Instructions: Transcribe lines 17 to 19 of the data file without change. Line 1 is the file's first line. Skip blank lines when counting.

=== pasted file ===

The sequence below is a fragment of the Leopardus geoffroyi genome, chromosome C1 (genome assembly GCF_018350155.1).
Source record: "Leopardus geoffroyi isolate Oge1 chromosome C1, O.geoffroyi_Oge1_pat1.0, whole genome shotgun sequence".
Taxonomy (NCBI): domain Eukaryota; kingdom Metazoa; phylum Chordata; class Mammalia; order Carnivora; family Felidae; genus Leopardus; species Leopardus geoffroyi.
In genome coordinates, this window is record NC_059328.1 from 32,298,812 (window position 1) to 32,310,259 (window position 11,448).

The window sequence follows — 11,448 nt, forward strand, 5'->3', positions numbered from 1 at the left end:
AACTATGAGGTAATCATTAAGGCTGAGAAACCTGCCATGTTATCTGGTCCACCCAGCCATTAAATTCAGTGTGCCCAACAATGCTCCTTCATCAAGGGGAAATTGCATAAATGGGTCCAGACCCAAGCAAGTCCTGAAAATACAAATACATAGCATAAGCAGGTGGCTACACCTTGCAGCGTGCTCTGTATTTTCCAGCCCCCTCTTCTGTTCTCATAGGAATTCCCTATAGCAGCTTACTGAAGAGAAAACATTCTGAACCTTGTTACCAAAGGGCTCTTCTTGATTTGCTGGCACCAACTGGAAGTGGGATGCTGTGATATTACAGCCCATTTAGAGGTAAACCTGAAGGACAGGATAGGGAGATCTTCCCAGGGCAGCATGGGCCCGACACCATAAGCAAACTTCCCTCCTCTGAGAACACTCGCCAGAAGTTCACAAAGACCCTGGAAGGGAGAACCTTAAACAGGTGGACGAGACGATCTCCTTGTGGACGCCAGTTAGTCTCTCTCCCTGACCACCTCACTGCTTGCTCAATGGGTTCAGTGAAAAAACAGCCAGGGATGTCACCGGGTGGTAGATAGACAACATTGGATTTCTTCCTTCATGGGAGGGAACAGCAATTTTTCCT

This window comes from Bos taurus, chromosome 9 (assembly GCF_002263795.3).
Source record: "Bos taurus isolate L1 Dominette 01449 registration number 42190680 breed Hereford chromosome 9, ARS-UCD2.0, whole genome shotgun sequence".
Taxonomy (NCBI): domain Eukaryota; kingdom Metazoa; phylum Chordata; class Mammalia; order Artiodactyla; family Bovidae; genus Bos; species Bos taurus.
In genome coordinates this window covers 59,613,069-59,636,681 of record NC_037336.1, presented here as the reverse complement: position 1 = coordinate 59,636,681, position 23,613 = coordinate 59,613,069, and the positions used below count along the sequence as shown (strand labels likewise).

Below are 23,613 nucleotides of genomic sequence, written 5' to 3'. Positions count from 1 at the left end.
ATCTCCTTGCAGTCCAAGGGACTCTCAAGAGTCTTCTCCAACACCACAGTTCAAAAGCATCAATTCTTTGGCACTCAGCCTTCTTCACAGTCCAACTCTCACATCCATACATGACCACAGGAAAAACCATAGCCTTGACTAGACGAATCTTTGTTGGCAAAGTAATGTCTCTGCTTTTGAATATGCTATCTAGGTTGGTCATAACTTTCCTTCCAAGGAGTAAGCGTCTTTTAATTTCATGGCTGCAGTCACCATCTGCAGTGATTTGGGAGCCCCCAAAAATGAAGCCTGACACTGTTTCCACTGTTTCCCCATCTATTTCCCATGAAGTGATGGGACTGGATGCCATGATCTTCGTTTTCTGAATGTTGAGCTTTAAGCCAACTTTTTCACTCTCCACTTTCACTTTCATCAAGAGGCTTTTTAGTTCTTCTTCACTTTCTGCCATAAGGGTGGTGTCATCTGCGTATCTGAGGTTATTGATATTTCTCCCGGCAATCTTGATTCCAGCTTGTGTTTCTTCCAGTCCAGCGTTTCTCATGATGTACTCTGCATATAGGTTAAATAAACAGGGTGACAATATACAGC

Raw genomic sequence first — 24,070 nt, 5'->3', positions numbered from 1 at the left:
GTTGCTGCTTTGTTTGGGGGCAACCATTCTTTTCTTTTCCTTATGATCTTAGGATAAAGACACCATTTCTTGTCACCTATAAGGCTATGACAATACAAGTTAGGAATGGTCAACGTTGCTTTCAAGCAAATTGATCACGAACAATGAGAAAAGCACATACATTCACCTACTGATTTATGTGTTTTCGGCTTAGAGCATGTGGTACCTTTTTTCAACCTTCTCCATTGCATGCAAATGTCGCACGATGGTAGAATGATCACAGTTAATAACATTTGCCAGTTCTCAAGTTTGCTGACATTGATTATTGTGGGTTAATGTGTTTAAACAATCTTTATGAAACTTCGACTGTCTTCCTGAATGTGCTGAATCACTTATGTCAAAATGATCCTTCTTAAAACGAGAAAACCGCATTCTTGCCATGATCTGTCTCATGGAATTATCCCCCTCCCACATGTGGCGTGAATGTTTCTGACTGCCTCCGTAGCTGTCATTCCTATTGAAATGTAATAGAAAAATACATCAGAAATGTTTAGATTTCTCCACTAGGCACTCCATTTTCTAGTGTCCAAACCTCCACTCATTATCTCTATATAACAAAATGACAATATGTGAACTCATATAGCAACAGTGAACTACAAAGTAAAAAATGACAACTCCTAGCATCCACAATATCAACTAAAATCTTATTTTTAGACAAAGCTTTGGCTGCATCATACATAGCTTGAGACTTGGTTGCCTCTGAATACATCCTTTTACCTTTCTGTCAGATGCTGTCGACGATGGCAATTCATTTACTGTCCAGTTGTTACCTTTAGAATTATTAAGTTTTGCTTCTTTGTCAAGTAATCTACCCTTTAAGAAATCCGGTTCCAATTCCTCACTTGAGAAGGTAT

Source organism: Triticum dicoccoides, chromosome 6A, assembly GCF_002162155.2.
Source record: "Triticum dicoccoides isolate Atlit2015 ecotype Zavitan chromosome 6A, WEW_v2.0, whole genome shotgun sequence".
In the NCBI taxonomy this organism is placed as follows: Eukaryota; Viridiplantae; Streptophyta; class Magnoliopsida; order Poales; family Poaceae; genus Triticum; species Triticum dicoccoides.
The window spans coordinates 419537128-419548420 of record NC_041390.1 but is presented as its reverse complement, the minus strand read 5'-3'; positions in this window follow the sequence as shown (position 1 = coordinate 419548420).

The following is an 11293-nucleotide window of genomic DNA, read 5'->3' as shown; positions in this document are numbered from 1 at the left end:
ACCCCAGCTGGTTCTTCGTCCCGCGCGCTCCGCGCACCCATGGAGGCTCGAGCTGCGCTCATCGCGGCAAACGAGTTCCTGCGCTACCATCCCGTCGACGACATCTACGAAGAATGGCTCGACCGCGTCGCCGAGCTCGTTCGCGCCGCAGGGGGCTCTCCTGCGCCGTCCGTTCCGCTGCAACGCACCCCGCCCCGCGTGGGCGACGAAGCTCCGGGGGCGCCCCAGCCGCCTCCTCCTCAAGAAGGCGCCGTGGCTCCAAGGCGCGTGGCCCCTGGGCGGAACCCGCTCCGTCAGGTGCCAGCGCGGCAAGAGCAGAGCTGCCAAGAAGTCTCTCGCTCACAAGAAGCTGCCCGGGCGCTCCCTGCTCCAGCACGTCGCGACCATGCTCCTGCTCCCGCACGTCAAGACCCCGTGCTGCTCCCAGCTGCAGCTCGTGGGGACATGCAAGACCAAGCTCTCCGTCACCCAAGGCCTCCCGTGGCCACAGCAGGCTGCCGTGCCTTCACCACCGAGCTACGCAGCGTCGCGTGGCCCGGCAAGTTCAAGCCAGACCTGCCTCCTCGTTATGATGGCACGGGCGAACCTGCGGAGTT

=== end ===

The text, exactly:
In the NCBI taxonomy this organism is placed as follows: Eukaryota; Viridiplantae; Streptophyta; class Magnoliopsida; order Poales; family Poaceae; genus Triticum; species Triticum dicoccoides.
The window spans coordinates 419537128-419548420 of record NC_041390.1 but is presented as its reverse complement, the minus strand read 5'-3'; positions in this window follow the sequence as shown (position 1 = coordinate 419548420).

The following is an 11293-nucleotide window of genomic DNA, read 5'->3' as shown; positions in this document are numbered from 1 at the left end: